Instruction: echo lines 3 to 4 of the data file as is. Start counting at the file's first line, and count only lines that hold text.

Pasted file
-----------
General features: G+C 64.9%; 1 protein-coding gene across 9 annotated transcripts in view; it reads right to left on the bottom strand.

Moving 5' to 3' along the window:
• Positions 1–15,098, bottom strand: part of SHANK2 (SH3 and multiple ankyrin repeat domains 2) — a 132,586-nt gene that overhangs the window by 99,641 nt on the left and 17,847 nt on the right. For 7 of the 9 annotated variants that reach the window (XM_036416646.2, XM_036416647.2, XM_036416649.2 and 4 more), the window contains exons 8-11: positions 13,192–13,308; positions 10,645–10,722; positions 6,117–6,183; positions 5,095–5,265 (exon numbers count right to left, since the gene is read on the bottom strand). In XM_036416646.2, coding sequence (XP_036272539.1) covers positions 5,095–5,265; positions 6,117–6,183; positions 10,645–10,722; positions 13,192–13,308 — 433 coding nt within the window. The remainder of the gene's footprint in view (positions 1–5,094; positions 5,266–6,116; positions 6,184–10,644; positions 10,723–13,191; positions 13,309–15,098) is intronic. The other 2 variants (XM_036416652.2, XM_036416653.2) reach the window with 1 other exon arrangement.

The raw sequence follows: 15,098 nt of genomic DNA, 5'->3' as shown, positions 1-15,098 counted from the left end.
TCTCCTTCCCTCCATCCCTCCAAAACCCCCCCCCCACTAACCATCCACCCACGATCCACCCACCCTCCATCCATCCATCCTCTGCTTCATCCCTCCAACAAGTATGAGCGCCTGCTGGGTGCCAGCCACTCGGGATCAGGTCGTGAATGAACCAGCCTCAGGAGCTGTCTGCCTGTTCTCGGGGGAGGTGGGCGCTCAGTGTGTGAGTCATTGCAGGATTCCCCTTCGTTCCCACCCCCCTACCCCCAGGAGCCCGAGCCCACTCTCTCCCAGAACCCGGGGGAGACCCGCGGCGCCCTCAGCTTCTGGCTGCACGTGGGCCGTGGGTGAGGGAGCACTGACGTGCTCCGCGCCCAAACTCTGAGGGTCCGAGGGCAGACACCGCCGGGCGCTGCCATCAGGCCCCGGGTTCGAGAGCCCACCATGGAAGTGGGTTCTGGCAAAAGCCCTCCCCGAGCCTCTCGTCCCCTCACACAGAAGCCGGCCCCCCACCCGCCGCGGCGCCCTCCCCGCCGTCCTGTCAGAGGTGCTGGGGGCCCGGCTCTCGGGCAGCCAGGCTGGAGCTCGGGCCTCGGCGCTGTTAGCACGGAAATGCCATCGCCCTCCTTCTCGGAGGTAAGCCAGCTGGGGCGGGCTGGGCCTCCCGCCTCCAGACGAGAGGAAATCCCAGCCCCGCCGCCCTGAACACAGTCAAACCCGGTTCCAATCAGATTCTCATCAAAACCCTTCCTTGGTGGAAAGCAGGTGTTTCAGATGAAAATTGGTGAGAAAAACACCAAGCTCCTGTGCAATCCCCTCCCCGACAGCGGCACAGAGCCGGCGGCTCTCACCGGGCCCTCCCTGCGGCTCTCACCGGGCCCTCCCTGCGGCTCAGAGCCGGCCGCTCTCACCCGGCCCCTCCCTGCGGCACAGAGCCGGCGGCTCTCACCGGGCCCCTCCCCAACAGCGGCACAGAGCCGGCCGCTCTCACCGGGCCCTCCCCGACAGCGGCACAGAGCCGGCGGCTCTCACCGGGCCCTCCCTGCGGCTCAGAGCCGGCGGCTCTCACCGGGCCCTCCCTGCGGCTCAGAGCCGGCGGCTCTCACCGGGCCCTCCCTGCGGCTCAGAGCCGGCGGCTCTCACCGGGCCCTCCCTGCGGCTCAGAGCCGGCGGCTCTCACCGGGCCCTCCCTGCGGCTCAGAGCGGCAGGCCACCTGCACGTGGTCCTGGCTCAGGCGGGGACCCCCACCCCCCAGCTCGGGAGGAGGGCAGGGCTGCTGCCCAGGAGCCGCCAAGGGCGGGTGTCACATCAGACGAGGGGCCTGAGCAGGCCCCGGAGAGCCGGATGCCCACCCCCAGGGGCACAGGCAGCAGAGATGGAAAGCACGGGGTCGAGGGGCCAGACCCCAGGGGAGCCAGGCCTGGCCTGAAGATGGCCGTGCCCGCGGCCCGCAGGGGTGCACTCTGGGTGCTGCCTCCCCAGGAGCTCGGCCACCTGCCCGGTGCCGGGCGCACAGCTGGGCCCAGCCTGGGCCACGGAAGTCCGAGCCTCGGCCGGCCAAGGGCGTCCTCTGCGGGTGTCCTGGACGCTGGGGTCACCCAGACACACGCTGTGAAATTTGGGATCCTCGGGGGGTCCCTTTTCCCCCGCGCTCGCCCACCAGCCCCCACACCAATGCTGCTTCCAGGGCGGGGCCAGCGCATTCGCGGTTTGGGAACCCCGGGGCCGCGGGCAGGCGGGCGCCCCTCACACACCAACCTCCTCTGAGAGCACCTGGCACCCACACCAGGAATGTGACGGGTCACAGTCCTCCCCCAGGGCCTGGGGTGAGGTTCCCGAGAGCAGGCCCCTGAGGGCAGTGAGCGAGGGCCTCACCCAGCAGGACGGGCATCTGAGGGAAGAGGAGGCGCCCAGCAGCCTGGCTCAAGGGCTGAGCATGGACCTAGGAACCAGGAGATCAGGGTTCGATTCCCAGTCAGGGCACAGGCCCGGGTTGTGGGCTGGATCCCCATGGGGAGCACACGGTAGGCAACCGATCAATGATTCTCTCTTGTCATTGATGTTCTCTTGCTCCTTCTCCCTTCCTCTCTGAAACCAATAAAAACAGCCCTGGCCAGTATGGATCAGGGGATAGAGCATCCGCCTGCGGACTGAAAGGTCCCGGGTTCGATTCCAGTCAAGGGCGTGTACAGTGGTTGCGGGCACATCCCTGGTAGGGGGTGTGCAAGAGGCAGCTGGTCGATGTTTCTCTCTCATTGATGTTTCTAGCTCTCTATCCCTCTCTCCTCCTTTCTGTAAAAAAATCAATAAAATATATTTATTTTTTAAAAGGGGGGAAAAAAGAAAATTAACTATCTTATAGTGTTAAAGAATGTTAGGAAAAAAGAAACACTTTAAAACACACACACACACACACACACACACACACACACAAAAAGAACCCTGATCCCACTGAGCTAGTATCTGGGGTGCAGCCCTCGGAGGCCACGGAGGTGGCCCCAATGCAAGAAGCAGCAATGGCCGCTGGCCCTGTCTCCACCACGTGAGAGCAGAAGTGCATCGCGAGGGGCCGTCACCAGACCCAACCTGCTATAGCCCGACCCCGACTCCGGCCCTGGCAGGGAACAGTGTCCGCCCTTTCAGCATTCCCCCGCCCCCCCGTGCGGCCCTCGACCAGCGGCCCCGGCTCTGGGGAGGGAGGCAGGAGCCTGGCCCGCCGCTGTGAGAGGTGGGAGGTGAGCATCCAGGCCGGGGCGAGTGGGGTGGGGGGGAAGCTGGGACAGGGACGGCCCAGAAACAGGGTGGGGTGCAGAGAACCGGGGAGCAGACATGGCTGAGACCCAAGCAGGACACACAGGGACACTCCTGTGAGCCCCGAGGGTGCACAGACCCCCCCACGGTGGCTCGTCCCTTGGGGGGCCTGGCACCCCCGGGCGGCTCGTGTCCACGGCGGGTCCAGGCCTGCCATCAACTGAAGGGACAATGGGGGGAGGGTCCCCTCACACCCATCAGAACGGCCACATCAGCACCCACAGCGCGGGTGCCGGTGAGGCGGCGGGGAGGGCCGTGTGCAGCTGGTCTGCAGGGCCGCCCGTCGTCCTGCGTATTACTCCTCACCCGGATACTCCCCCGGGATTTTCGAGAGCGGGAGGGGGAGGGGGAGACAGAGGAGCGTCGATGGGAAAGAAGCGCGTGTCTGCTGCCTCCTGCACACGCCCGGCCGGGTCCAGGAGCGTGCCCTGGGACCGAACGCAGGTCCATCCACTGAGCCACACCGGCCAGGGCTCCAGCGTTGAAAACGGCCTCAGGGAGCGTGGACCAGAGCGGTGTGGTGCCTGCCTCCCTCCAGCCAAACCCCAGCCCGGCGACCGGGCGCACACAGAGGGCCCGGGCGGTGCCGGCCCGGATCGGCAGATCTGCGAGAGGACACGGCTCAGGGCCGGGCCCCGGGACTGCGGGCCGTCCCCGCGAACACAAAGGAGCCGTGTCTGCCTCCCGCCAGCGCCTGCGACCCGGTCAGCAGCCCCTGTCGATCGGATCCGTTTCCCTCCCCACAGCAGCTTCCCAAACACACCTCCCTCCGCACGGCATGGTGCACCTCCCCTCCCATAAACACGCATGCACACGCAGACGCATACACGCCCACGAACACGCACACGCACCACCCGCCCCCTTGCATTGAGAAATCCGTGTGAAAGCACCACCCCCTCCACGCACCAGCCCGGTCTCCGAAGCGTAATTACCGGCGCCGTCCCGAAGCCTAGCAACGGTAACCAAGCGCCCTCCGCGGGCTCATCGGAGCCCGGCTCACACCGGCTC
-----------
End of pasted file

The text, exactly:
• Positions 1–15,098, bottom strand: part of SHANK2 (SH3 and multiple ankyrin repeat domains 2) — a 132,586-nt gene that overhangs the window by 99,641 nt on the left and 17,847 nt on the right. For 7 of the 9 annotated variants that reach the window (XM_036416646.2, XM_036416647.2, XM_036416649.2 and 4 more), the window contains exons 8-11: positions 13,192–13,308; positions 10,645–10,722; positions 6,117–6,183; positions 5,095–5,265 (exon numbers count right to left, since the gene is read on the bottom strand). In XM_036416646.2, coding sequence (XP_036272539.1) covers positions 5,095–5,265; positions 6,117–6,183; positions 10,645–10,722; positions 13,192–13,308 — 433 coding nt within the window. The remainder of the gene's footprint in view (positions 1–5,094; positions 5,266–6,116; positions 6,184–10,644; positions 10,723–13,191; positions 13,309–15,098) is intronic. The other 2 variants (XM_036416652.2, XM_036416653.2) reach the window with 1 other exon arrangement.

The raw sequence follows: 15,098 nt of genomic DNA, 5'->3' as shown, positions 1-15,098 counted from the left end.